Corduroy Road Over a Swamp in Orillia Township, Ontario
Ware, Titus Hibbert, 1810-1890
Picture, 1844, English
Pen & brown & blue inks, grey wash, over pencil.
Toronto Public Library Digital Archive, in the Public Domain
By Fred Blair
Jacob Gill and his relatives are one of a number of Orillia’s founding families who have been researched by OMAH History Committee member Fred Blair. Jacob left a lasting legacy, having built both the Coldwater Mill and the Marchmont Mill in the early 1800s. His daughter Hester, who later married Leonard Wilson, wrote a series of recollections of her early life in Orillia Township. The following excerpt remains largely as she wrote it, except for some corrections in spelling and punctuation.
In 1833, at 17 years old, Hester wrote: “My first ride to Coldwater I went over on horseback alone on a little pony of father’s starting about 9 in the morning. At that time the road consisted of a track cut through the woods and log bridges to cross the North River and another at Purbrook as it was called afterwards without a house of any kind from Bass Lake to nearly across the big hill at Coldwater. My father was building the mills for the Indians — both saw and flour mills.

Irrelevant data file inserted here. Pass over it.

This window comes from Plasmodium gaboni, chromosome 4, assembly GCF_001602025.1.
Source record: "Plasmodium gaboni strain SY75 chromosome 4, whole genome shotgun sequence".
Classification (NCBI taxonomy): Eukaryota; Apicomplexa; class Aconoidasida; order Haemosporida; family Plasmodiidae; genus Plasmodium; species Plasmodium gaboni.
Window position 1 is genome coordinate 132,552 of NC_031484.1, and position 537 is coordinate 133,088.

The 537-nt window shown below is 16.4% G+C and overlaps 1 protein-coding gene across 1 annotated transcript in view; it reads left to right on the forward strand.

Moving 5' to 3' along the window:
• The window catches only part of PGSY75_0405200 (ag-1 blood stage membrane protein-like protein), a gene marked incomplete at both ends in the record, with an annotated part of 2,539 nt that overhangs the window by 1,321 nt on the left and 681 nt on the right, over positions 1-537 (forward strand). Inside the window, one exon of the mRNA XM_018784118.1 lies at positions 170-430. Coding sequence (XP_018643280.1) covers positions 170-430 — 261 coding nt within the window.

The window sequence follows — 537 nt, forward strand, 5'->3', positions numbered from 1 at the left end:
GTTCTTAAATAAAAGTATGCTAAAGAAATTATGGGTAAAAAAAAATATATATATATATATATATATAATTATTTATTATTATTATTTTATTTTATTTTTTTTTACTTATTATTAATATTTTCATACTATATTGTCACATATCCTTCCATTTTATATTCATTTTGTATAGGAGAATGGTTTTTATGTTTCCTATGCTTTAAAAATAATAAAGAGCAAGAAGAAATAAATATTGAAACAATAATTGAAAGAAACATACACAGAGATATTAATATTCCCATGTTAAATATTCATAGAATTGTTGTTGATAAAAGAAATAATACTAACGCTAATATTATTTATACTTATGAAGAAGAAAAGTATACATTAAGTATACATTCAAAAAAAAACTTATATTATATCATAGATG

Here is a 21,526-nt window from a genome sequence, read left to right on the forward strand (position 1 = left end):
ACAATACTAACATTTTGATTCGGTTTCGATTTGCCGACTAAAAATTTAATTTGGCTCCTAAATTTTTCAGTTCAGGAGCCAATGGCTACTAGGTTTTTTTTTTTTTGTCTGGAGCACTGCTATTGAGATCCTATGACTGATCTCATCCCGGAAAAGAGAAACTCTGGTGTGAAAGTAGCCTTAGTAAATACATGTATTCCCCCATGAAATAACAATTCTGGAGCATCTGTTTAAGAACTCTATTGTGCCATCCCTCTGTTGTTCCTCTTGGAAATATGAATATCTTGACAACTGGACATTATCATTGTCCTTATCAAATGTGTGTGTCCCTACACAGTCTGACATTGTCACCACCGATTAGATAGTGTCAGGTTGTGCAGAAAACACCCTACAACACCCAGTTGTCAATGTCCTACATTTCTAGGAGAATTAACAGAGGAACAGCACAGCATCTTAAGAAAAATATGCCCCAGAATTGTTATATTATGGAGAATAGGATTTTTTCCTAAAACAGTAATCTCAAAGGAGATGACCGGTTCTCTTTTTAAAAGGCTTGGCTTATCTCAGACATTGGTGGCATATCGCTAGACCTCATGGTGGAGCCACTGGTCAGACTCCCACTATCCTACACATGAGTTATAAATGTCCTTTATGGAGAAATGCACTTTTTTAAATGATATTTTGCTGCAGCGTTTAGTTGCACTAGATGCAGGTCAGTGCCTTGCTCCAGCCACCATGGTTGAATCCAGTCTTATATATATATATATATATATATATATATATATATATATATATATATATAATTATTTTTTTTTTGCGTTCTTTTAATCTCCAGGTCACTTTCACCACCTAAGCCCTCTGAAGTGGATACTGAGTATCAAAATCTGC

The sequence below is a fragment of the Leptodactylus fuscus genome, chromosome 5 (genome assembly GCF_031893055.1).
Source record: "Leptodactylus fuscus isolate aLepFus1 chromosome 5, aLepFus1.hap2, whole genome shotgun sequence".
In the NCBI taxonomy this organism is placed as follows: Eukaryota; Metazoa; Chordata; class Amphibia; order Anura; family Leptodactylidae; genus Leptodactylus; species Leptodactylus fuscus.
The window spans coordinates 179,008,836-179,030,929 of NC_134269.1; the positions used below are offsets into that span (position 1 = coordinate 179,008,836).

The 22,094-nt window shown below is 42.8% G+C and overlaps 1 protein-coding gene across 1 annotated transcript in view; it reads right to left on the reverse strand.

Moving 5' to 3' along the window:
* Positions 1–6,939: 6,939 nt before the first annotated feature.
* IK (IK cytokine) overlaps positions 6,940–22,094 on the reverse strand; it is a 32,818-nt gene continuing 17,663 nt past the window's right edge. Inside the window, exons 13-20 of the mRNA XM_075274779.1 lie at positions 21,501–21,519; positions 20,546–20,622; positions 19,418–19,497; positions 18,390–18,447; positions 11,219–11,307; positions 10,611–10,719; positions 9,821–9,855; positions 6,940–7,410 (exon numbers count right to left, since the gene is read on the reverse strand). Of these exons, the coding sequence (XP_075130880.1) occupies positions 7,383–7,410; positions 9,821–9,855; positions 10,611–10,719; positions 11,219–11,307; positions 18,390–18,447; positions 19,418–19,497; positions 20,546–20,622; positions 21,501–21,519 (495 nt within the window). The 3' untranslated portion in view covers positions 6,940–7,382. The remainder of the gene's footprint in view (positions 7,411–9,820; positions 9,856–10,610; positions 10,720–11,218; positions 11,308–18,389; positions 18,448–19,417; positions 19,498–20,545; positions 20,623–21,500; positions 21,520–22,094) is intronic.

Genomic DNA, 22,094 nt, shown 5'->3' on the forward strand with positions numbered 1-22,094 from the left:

“The next ride was in the fall of 1846. My father had been ill for a long time at Coldwater and I got word if I wanted to see him alive, I would have to go immediately, [but there was] no conveyance of any kind to be had and only one horse, a three-year-old colt. … I told the neighbors that were trying to help me I would go on him so they got a saddle somewhere and got it on him and took three men to get me on him and then they strapped a quilt on behind the saddle and put my eldest little boy, about 9 years old, on and we started about 4 in the afternoon from our farm on the town line between North and South Orillia.
“We had to cross a long causeway just before we came to Coldwater Road, the horse got his foot in a hole in the logs and threw him down on his side. How it was that horse or riders were not hurt I never could tell but we were not. Well, we got up again, I led the horse over to a log and got on him myself but could not get the boy on so went around to Mr. Fraser’s on the Coldwater Road and he put him on again, by this time it was getting dark. Well, we went on and when we got the other side of Purbrook the horse would keep turning to go back home, so I let him turn but always turned him all the way around so as to go to Coldwater. Well, we got there about 10 o’clock, my father was still living and lived 3 days after.”
A causeway was a corduroy road like the one image here. Mr. Fraser was probably Henry Fraser who at one time had a tavern at Prices Corner and later built a hotel in Orillia. There was a stage coach to Coldwater as of 1835 but it made the journey only once a day.
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